War of the Rebellion: Serial 035 Page 0062 KY., MID. AND E. TENN., N. ALA., AND SW. VA. Chapter XXXV.

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Dorn has with him four brigades of mounted men, with twelve pieces of artillery. His brigades are commanded by Jackson Armstrong, McCulloch, and Whitfield. His stock is not in very good order, and it is hard to determine where they are going; most of the prisoners say to Bragg, while others say to the Valley, to recruit. I have destroyed the bridges in his front, which will retard him. What little cavalry I have are in the mountains in Alabama, and will do all the mischief they can. A gunboat just now at Florence would worry them. Roddey, with all the mounted robbers in the country, has crossed the Tennessee, and is working north, within reach of that river. The officer taken says Van Dorn is not going to Bragg, but is to operate separately. They have their train with them. Do your scouts ever go to Waynesborough? I suspect that to be a point of rendezvous. I have scouts at Florence and Decatur, who will report to you or me, as the case may require.

The above statements are doubtless true.

W. S. ROSECRANS,

Major-General.

MURFREESBOROUGH, TENN.,

February 13, 1863 - 5 p. m.

Honorable E. M. STANTON:

I have received no reply to my dispatch of February 3, concerning the payment of my command to December 31. I think I can make a statement which will induce you to promise the desired funds when needed. My chief paymaster made an estimate for this payment, based upon the number of regiments and their average strength. There is enough money there for the purpose. Seventeen hundred thousand dollars will make the Nashville and Gallatin payment, and finish my entire command. Can I depend upon receiving that amount within three weeks?

W. S. ROSECRANS,

Major-General.

HEADQUARTERS DEPARTMENT OF THE CUMBERLAND,

Murfreesborough, February 13, 1863.

Major-General HALLECK,

Commander-in-Chief:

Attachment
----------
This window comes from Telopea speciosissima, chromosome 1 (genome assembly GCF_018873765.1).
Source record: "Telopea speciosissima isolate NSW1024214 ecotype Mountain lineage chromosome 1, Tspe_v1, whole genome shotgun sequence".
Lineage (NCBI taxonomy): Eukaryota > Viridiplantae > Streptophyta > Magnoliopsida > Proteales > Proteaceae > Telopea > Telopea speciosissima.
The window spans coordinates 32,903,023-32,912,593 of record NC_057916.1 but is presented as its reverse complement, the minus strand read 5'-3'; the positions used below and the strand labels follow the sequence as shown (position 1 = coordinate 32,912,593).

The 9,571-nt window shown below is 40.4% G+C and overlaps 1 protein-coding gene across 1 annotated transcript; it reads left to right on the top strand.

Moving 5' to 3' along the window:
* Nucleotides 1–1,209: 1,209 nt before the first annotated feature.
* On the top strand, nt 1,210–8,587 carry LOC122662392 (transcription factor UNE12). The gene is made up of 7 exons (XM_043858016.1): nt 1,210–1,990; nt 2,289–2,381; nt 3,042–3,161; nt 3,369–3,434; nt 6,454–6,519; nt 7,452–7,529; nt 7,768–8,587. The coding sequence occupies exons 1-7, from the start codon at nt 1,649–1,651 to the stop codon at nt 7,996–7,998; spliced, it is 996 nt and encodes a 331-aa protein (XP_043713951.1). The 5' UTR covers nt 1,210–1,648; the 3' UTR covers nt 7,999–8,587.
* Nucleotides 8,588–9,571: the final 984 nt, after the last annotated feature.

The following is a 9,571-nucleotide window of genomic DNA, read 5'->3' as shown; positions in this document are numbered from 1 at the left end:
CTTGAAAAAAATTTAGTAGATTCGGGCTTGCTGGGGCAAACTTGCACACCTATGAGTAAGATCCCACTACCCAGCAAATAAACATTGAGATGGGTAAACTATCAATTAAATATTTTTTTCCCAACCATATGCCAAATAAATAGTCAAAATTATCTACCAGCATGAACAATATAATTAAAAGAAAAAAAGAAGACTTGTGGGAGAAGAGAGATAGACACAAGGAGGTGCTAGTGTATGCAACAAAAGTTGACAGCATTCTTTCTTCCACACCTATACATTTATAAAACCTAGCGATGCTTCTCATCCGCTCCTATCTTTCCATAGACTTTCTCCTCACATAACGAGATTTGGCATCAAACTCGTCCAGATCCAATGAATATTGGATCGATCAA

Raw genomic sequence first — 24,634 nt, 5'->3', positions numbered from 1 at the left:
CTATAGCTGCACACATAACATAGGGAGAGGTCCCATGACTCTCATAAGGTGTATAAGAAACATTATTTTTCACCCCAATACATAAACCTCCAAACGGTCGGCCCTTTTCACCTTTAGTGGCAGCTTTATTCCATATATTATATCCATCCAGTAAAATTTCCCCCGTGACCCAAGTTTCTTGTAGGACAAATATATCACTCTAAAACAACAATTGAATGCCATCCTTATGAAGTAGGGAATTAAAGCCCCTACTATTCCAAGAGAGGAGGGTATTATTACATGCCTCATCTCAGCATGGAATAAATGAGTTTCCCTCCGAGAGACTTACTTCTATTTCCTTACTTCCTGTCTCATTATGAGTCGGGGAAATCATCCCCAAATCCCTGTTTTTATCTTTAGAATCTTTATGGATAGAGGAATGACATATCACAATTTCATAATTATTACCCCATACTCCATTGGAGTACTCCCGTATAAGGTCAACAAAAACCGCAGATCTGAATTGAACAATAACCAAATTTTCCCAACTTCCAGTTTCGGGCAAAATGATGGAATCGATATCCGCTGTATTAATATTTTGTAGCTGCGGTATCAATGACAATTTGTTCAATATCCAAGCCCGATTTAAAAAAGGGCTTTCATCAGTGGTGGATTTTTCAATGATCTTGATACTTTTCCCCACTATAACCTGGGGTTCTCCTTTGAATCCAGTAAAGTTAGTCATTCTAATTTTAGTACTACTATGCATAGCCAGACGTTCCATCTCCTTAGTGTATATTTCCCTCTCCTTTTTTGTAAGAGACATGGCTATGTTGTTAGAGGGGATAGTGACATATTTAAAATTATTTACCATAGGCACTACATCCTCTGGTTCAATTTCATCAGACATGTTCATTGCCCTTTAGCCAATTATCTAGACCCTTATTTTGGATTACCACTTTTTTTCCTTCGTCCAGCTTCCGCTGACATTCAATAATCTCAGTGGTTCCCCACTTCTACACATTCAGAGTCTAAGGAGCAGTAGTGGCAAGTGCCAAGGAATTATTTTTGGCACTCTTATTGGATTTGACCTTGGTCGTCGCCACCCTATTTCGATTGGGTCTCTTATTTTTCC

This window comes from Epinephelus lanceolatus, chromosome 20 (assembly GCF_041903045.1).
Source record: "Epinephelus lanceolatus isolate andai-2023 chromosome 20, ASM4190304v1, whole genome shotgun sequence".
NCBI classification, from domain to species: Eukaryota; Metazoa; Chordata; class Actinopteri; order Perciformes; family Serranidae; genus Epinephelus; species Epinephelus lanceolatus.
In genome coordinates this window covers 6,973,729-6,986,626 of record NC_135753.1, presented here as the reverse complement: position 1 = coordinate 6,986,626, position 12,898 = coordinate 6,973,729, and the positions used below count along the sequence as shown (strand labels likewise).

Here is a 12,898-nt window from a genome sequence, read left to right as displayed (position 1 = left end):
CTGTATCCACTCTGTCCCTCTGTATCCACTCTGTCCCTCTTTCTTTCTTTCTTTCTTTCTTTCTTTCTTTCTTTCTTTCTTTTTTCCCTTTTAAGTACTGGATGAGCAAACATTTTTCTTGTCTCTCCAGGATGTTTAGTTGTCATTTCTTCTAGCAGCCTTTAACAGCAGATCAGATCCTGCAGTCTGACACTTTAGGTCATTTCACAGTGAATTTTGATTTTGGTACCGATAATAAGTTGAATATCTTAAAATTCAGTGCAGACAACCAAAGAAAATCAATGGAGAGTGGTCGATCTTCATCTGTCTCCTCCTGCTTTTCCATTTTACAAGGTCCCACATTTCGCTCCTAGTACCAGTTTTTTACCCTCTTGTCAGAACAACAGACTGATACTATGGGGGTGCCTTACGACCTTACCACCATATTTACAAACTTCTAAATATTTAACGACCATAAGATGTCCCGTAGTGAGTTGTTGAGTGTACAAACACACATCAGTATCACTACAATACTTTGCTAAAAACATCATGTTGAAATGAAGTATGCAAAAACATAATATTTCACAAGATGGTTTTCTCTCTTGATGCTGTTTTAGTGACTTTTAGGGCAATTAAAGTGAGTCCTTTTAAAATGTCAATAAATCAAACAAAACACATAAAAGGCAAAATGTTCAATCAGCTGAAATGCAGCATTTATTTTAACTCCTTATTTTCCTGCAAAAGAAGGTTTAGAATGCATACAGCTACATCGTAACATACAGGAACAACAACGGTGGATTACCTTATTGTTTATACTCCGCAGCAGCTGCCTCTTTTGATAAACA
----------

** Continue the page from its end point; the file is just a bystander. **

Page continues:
GENERAL: Your note of the 3rd instant is just received. Accept my thanks for all your efforts in behalf of this army. I doubt not I have had a full proportion of the good arms, but you must not think my telegrams were designed to complain of any partiality toward others, nor on account of any great consequence which I attached to my own command. On the contrary, the purpose was to state, first, that the control of the country required additional cavalry force; second, that we could double our force, without increasing our numbers, by giving all first-class arms; third, that such increase would be very economical as well as expedient, and, therefore, worthy of extra exertions. If one regiment can be made equal to two by revolving rifles, no other one things is so worthy of attention as this, by which you increase the power and effectiveness of your armies, without adding to their members, by a small permanent outlay. I urge it not merely to induce distribution according to our immediate emergency, but to induce the Government, or at least the Commander-in-Chief, to do all in his power to adopt the principle of thus providing for the future. Rest assured I shall not complain of your administration toward me until I have something more than I have had up to this time. But when I urgently urge anything, please be assured it it not personal ambition, nor private interest, but conviction of the